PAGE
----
Twenty years ago this fall, the TV show “The West Wing” debuted. It’s fair to say it was an idealistic portrayal of life in public service. Its characters could recite a barrage of meaningful facts seemingly at will and bend a debate in their direction almost every time.
So, here are a few facts:
• The Centers for Disease Control and Prevention wants you to wash your hands often, and well. Just as your mother told you, it stops germs from spreading. Bad ones, like influenza or salmonella or certain strains of Escherichia coli.
• According to the CDC’s guide, good hand-washing technique has five steps — wet, lather, scrub, rinse, dry — that should include at least 20 seconds of scrubbing time.
• The average amount of time people spent washing their hands (when they did at all) in a 2013 observational study in restrooms by researchers at Michigan State University was 6 seconds. Just 5.3% of people “approached the recommended hand-washing duration.” Perhaps you know someone in the other 94.7%. We know we do.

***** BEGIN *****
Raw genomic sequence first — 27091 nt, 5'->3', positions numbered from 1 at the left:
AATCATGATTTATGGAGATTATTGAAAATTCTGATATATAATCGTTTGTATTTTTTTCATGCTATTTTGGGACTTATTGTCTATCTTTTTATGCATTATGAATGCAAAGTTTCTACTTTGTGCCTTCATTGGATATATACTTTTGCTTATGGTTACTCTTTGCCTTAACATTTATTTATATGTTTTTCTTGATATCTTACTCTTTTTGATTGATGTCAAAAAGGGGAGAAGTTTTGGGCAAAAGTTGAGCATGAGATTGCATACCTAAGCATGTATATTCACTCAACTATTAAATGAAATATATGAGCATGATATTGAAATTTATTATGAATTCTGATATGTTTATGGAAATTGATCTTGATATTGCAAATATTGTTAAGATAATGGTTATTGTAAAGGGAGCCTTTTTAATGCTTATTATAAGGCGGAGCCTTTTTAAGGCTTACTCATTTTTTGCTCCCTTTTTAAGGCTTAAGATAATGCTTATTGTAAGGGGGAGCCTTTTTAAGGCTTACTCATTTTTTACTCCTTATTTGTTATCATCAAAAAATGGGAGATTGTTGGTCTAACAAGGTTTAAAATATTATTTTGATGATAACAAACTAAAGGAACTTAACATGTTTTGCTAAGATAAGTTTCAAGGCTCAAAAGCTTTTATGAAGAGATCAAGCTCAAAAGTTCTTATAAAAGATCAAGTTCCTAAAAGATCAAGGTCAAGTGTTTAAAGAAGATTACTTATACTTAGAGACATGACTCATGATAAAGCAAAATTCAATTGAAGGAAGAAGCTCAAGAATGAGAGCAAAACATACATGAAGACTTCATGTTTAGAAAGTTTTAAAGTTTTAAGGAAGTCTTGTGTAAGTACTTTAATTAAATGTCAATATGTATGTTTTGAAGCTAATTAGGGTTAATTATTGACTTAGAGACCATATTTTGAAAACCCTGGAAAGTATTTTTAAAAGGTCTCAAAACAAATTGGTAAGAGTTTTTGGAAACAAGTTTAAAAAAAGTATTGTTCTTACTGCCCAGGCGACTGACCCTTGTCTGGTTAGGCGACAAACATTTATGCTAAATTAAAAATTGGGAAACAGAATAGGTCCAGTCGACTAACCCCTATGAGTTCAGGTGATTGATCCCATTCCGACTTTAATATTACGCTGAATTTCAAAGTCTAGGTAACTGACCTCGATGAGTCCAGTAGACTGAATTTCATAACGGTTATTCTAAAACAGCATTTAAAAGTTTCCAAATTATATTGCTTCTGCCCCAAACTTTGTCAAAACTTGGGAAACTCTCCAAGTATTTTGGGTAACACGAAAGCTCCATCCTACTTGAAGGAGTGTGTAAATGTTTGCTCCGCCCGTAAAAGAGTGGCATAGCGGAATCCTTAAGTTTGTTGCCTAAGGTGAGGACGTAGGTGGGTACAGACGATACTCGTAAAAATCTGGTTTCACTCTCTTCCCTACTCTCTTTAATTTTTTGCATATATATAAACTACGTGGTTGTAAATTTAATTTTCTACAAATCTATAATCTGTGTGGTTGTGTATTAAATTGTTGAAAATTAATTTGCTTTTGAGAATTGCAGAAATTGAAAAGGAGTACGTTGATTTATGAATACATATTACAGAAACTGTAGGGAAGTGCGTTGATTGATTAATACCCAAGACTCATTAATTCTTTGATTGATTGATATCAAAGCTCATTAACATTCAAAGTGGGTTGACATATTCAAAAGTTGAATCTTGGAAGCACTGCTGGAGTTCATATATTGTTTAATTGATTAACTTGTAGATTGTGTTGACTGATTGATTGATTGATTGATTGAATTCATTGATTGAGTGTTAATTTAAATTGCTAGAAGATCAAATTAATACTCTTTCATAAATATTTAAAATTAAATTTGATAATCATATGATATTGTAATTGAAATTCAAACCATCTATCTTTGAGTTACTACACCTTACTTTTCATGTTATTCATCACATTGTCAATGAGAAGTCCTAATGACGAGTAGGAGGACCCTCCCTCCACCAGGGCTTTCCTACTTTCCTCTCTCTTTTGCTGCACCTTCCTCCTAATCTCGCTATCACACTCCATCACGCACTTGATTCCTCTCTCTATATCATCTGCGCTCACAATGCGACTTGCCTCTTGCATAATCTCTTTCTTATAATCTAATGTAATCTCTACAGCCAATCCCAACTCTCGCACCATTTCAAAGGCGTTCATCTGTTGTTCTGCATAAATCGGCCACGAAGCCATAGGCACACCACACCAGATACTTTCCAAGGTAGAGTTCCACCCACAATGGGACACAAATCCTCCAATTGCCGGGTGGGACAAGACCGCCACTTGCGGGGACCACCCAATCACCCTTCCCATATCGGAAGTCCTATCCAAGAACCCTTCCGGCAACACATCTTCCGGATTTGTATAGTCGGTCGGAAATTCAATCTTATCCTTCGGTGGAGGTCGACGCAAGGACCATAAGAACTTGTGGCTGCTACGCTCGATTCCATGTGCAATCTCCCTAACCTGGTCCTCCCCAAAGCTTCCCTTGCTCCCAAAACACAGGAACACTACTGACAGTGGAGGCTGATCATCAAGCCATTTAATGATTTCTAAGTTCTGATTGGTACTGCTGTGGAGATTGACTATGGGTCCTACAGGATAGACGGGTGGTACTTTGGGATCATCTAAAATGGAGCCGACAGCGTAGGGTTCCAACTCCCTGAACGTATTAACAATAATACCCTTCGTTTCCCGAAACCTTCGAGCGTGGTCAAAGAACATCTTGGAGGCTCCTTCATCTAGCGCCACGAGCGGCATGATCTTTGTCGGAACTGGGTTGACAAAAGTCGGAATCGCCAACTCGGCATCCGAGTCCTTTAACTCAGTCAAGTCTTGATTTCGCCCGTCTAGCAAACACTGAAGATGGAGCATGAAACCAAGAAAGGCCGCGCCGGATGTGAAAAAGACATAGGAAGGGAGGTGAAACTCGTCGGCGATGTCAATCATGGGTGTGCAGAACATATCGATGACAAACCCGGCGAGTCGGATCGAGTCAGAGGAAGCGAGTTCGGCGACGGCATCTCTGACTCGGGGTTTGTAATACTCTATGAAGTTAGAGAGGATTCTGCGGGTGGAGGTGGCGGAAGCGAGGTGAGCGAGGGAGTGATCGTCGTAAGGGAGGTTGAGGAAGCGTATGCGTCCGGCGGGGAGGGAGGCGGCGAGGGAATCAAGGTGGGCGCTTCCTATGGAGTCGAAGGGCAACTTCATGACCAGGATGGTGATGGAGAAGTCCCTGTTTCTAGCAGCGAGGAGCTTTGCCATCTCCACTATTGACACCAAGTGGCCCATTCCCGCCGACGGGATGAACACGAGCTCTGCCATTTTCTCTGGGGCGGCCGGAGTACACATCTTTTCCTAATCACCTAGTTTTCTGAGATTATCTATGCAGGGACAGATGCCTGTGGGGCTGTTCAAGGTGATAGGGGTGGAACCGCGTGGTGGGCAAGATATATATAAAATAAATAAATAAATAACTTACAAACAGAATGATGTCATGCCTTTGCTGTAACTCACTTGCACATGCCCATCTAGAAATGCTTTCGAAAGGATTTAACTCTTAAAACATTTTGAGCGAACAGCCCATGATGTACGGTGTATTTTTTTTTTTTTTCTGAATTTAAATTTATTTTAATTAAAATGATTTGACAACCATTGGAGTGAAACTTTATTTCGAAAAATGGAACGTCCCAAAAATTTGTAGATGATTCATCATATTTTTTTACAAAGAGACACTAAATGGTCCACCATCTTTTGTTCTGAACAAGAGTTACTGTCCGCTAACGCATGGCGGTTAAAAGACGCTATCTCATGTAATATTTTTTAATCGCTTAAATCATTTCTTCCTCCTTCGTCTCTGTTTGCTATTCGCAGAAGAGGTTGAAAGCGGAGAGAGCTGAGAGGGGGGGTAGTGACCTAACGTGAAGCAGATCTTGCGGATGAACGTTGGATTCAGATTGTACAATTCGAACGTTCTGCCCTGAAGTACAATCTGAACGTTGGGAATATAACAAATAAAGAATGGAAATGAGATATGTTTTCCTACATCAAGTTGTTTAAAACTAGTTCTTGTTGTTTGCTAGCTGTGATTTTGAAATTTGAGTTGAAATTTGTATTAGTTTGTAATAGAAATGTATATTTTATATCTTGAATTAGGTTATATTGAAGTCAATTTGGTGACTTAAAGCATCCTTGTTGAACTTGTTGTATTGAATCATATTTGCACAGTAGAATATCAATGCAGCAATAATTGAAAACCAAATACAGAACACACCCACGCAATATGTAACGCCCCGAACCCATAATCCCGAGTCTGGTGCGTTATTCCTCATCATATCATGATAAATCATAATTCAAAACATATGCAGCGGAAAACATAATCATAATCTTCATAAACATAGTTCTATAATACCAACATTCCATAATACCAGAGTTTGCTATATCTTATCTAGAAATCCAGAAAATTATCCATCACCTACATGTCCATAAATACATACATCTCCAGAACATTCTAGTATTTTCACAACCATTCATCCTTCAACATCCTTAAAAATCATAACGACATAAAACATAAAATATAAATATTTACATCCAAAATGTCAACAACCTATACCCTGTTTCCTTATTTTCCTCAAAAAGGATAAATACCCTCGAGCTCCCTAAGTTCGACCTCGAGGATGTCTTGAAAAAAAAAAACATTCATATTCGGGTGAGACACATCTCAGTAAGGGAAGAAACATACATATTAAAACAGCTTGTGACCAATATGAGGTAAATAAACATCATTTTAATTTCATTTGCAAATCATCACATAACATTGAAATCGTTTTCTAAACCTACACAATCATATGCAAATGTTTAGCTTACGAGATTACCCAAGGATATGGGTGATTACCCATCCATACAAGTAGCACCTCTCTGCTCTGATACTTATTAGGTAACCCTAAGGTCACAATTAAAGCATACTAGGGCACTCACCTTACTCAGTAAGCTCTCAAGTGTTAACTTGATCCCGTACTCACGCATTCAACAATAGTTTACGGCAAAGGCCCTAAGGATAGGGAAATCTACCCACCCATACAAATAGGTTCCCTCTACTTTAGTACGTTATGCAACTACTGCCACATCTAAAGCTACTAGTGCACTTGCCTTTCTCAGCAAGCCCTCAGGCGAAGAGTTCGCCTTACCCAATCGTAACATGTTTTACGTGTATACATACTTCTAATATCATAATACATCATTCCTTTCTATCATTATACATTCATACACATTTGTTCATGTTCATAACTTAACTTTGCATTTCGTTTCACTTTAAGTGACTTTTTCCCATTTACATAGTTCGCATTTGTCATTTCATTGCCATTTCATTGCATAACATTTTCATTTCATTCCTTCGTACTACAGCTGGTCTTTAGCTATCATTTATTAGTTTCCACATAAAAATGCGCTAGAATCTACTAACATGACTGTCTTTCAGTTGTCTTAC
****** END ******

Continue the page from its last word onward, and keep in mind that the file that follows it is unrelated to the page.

The topic of hand-washing made news in Minnesota recently after an E. coli outbreak was linked to contact with animals and contaminated surfaces at the Minnesota State Fair’s Miracle of Birth Center. It prompted health officials to remind the public about the importance of hygiene, which in turn prompted a Sept. 22 letter to the editor about the 20-second guideline and proper hand-washing technique, which in turn prompted reader Mary Hanson (host of public television’s “The Mary Hanson Show”) to send in a set of visual instructions made a few years ago by her grandson, Makai Hanson Bates, when he was 7. Hanson notes that “scegwoul” means “schedule,” and we’d note that Makai throws in an extra second of scrubbing for good measure.
We enjoyed seeing the drawing and thought you would, too, so we’re sharing it with this editorial. You may or may not recall statistics the next time you find yourself in front of a sink, but we dare you not to picture Makai’s step-by-step guide.